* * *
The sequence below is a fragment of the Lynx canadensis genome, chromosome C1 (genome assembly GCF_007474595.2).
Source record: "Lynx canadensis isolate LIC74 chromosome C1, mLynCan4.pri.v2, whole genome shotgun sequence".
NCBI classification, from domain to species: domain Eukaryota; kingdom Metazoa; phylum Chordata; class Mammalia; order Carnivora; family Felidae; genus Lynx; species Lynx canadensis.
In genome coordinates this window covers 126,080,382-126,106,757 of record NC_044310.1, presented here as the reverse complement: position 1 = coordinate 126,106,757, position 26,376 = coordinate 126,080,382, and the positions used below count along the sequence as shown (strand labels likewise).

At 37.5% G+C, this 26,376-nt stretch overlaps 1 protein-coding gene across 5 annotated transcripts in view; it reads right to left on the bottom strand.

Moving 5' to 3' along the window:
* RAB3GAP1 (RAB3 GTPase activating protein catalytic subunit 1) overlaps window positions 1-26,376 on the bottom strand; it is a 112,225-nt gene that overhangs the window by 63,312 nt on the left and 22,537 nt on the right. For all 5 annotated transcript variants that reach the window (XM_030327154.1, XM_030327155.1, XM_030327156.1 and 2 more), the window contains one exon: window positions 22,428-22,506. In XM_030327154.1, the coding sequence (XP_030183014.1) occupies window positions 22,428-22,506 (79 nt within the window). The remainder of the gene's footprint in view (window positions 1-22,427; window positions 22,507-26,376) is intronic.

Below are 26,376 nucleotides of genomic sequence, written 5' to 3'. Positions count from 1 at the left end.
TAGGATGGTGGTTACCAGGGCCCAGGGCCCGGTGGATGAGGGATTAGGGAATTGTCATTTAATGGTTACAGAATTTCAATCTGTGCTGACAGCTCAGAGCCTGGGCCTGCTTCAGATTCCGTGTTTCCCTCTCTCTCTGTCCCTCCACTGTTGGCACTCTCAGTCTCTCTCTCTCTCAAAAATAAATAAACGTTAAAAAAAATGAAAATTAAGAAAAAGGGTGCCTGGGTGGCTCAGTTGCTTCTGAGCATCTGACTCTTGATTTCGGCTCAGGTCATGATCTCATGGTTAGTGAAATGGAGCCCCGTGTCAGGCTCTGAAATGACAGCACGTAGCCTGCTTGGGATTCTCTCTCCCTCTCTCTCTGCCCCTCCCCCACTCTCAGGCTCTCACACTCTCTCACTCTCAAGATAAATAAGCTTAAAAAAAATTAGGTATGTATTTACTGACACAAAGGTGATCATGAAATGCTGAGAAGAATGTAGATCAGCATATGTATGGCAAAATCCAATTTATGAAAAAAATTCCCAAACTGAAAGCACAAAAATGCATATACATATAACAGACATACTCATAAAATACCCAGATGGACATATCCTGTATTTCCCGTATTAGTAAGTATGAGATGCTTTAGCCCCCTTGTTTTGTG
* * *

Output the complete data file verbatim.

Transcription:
The sequence below is a fragment of the Lynx canadensis genome, chromosome C1 (genome assembly GCF_007474595.2).
Source record: "Lynx canadensis isolate LIC74 chromosome C1, mLynCan4.pri.v2, whole genome shotgun sequence".
NCBI classification, from domain to species: domain Eukaryota; kingdom Metazoa; phylum Chordata; class Mammalia; order Carnivora; family Felidae; genus Lynx; species Lynx canadensis.
In genome coordinates this window covers 126,080,382-126,106,757 of record NC_044310.1, presented here as the reverse complement: position 1 = coordinate 126,106,757, position 26,376 = coordinate 126,080,382, and the positions used below count along the sequence as shown (strand labels likewise).

At 37.5% G+C, this 26,376-nt stretch overlaps 1 protein-coding gene across 5 annotated transcripts in view; it reads right to left on the bottom strand.

Moving 5' to 3' along the window:
* RAB3GAP1 (RAB3 GTPase activating protein catalytic subunit 1) overlaps window positions 1-26,376 on the bottom strand; it is a 112,225-nt gene that overhangs the window by 63,312 nt on the left and 22,537 nt on the right. For all 5 annotated transcript variants that reach the window (XM_030327154.1, XM_030327155.1, XM_030327156.1 and 2 more), the window contains one exon: window positions 22,428-22,506. In XM_030327154.1, the coding sequence (XP_030183014.1) occupies window positions 22,428-22,506 (79 nt within the window). The remainder of the gene's footprint in view (window positions 1-22,427; window positions 22,507-26,376) is intronic.

Below are 26,376 nucleotides of genomic sequence, written 5' to 3'. Positions count from 1 at the left end.
TAGGATGGTGGTTACCAGGGCCCAGGGCCCGGTGGATGAGGGATTAGGGAATTGTCATTTAATGGTTACAGAATTTCAATCTGTGCTGACAGCTCAGAGCCTGGGCCTGCTTCAGATTCCGTGTTTCCCTCTCTCTCTGTCCCTCCACTGTTGGCACTCTCAGTCTCTCTCTCTCTCAAAAATAAATAAACGTTAAAAAAAATGAAAATTAAGAAAAAGGGTGCCTGGGTGGCTCAGTTGCTTCTGAGCATCTGACTCTTGATTTCGGCTCAGGTCATGATCTCATGGTTAGTGAAATGGAGCCCCGTGTCAGGCTCTGAAATGACAGCACGTAGCCTGCTTGGGATTCTCTCTCCCTCTCTCTCTGCCCCTCCCCCACTCTCAGGCTCTCACACTCTCTCACTCTCAAGATAAATAAGCTTAAAAAAAATTAGGTATGTATTTACTGACACAAAGGTGATCATGAAATGCTGAGAAGAATGTAGATCAGCATATGTATGGCAAAATCCAATTTATGAAAAAAATTCCCAAACTGAAAGCACAAAAATGCATATACATATAACAGACATACTCATAAAATACCCAGATGGACATATCCTGTATTTCCCGTATTAGTAAGTATGAGATGCTTTAGCCCCCTTGTTTTGTG